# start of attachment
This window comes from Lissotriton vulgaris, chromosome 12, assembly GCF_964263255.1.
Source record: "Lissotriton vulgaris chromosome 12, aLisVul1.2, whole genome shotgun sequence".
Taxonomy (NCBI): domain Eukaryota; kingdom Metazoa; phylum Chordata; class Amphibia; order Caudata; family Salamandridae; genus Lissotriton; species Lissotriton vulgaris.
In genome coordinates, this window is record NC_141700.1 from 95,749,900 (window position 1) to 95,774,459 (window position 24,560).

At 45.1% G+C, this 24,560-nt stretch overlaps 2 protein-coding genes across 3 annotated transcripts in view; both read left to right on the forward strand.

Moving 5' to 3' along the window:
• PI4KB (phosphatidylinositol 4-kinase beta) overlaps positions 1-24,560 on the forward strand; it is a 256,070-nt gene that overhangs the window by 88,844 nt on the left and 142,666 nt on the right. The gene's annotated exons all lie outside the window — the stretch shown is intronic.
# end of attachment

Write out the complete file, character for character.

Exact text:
This window comes from Lissotriton vulgaris, chromosome 12, assembly GCF_964263255.1.
Source record: "Lissotriton vulgaris chromosome 12, aLisVul1.2, whole genome shotgun sequence".
Taxonomy (NCBI): domain Eukaryota; kingdom Metazoa; phylum Chordata; class Amphibia; order Caudata; family Salamandridae; genus Lissotriton; species Lissotriton vulgaris.
In genome coordinates, this window is record NC_141700.1 from 95,749,900 (window position 1) to 95,774,459 (window position 24,560).

At 45.1% G+C, this 24,560-nt stretch overlaps 2 protein-coding genes across 3 annotated transcripts in view; both read left to right on the forward strand.

Moving 5' to 3' along the window:
• PI4KB (phosphatidylinositol 4-kinase beta) overlaps positions 1-24,560 on the forward strand; it is a 256,070-nt gene that overhangs the window by 88,844 nt on the left and 142,666 nt on the right. The gene's annotated exons all lie outside the window — the stretch shown is intronic.